It might not be a tidal wave, but the tide is turning in the NDP’s favour in the four Atlantic provinces.
The latest opinion poll results from the Corporate Research Associates indicate that throughout Atlantic Canada the provincial wings of the New Democratic Party have made significant gains.
You can read the rest of this article on The Huffington Post website here.
Yesterday, the Corporate Research Associates released their Atlantic Quarterly with the voting intentions results for the four Atlantic provinces. Their website appears to be down as of this writing, but when it is up and running again you can find the press releases here.
Let's get right into it, starting with Prince Edward Island.
The Progressive Conservatives are up 10 points to 35%, followed by the New Democrats at 13% (+2) and the Greens at 2%.
Undecideds number 40% of those polled, a very high result in province that is four months away from an election.
But Robert Ghiz has things well in hand, as 69% of the province is mostly or completely satisfied with his performance as leader. He is also the favourite person to be premier at 48%, followed by the PC's Olive Crane at 19% and the NDP's James Rodd at 5%.
The Progressive Conservatives win three seats (up three from the last projection, up one from current standing), while the New Democrats win two seats (a gain of two).
Aside from the return of the NDP to Charlottetown, this is generally the same election result as the province's previous vote.
Now on to Newfoundland & Labrador, the other province with an election coming up in October.
Though Kathy Dunderdale seems to be on the downswing, she is still comfortably ahead. Fully 71% are satisfied with her performance (a drop of 11 points) while 51% think she is best suited to be premier (down 13 points). The trend is not in her favour but she is a long way away from having her premiership threatened.
Yvonne Jones of the Liberals is favoured for the premiership by 16% (-2), while Lorraine Michael of the NDP's personal numbers are up nine points to 14%. The NDP's two seats wins at the federal level in the province appear to be having an effect.
The New Democrats win six seats, up five, and form the Official Opposition. This would be a first in Newfoundland. The Liberals win five seats, up four from February.
A more spirited opposition, perhaps, but another four years of PC rule in Newfoundland and Labrador appears on the horizon.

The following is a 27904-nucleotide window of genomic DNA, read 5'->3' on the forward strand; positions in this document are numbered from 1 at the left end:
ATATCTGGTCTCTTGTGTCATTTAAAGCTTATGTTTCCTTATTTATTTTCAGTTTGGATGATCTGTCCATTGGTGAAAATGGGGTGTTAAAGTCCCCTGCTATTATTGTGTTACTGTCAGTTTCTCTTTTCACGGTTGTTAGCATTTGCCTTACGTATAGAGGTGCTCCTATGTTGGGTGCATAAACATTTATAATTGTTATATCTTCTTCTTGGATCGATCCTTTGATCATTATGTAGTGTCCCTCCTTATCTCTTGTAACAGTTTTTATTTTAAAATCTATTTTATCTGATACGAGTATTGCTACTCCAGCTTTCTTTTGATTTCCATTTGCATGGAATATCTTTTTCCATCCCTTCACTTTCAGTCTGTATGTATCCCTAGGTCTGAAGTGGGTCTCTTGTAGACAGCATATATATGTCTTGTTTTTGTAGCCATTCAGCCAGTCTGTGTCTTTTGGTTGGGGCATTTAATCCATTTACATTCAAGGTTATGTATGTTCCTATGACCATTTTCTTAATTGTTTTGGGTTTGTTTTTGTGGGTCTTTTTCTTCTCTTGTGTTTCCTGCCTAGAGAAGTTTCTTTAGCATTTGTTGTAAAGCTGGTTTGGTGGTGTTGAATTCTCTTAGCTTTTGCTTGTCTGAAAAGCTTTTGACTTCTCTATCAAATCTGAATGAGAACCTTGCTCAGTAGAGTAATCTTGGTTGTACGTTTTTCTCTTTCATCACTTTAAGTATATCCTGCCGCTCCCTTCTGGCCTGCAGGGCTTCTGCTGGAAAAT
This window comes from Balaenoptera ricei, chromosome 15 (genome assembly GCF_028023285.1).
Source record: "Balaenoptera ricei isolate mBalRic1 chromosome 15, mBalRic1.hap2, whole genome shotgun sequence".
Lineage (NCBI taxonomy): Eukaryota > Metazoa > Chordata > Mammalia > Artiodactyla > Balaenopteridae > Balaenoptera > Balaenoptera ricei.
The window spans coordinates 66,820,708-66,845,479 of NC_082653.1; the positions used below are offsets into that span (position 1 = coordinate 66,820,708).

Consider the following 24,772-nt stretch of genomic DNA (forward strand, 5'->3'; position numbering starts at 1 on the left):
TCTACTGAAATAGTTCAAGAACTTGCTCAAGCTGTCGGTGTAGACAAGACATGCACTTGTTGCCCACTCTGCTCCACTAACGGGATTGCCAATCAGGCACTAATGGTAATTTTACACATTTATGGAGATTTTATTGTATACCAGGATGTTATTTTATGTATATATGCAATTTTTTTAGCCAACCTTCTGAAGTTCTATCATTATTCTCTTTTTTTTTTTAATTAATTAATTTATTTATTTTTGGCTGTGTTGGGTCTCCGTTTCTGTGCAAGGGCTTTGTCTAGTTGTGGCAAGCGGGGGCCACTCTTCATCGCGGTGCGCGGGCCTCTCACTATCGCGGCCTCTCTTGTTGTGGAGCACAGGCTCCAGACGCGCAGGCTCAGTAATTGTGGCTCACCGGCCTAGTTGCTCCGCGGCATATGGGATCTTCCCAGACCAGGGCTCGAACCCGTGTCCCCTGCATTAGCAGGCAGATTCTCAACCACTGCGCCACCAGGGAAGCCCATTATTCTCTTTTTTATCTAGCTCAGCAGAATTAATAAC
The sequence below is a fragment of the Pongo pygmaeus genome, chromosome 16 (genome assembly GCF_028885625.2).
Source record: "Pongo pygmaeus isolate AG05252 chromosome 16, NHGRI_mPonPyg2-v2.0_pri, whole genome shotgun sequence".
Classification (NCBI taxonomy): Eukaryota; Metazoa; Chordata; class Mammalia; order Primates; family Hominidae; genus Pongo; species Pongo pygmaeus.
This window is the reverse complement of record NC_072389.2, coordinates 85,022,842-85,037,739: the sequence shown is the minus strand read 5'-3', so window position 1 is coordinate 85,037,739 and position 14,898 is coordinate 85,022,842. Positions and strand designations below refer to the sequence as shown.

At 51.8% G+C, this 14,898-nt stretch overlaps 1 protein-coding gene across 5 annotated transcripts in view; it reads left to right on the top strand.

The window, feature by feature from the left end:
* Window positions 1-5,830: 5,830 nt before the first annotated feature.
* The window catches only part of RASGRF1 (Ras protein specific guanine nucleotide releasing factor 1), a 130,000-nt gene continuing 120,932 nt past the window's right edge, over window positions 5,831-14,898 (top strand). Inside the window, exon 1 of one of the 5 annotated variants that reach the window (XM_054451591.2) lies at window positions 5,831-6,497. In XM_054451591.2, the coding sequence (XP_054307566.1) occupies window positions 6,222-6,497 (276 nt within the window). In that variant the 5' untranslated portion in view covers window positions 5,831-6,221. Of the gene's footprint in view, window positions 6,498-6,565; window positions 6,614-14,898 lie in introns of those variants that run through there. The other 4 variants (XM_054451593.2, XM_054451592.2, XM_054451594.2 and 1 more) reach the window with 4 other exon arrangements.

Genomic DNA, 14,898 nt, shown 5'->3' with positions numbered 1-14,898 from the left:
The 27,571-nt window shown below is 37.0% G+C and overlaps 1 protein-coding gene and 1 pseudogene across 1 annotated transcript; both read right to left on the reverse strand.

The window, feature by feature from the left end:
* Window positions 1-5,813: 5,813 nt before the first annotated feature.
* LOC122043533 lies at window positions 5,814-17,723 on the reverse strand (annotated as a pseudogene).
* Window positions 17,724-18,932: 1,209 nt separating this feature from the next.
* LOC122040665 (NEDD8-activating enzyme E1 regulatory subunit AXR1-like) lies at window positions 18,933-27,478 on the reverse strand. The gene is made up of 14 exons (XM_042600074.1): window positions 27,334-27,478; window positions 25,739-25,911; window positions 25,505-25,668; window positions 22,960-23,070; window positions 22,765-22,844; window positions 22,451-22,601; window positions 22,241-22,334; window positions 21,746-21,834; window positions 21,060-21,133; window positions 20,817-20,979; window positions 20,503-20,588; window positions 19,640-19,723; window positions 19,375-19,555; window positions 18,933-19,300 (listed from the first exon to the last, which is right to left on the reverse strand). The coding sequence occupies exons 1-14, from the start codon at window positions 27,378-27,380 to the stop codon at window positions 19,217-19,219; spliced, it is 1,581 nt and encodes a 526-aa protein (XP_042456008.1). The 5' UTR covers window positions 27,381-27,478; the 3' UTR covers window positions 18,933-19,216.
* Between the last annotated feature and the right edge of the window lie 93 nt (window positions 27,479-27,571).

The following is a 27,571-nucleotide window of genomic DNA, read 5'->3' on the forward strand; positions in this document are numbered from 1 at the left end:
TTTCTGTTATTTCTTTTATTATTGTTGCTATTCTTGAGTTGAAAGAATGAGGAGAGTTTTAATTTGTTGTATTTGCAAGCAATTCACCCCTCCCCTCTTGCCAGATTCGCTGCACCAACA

The NDP wave has also strengthened Darrell Dexter's position in Nova Scotia.
That is a huge shift for the Liberals, though Stephen McNeil's popularity hasn't been hurt as much. He is down six points to 20% for best premier, behind Darrell Dexter at 28% (+5) and Jamie Baillie at 21% (+8).
It isn't all roses for Dexter, however, as only 47% are satisfied with his performance as premier.
The Progressive Conservatives win 16 seats and form the Official Opposition, while the Liberals are reduced to seven seats.
However, Nova Scotia is not likely to have its next election until 2013. It could even be pushed to the spring of 2014.
New Brunswick is also three years away from the next election, but the province would give David Alward another majority if the vote had been held in May.
The People's Alliance is at 3%, while the Greens are down to 1%.
Fully 68% of New Brunswickers are satisfied with David Alward's performance, and he is the favourite to be premier of 39%. Another 15% think the next Liberal leader would be the best premier, while 14% (+8) chose the new NDP leader, Dominic Cardy.
The New Democrats win two seats and form the miniscule opposition, while the Liberals are shut out from the Legislative Assembly in Fredericton.
These four provinces show some significant trends. Though the gain in support in Prince Edward Island is insignificant, the New Democrats are up across the board. Their majority government in Nova Scotia looks safer, and the party could form the Official Opposition in Newfoundland and Labrador and New Brunswick. They might even win a couple seats in PEI. That is a big shift on the East Coast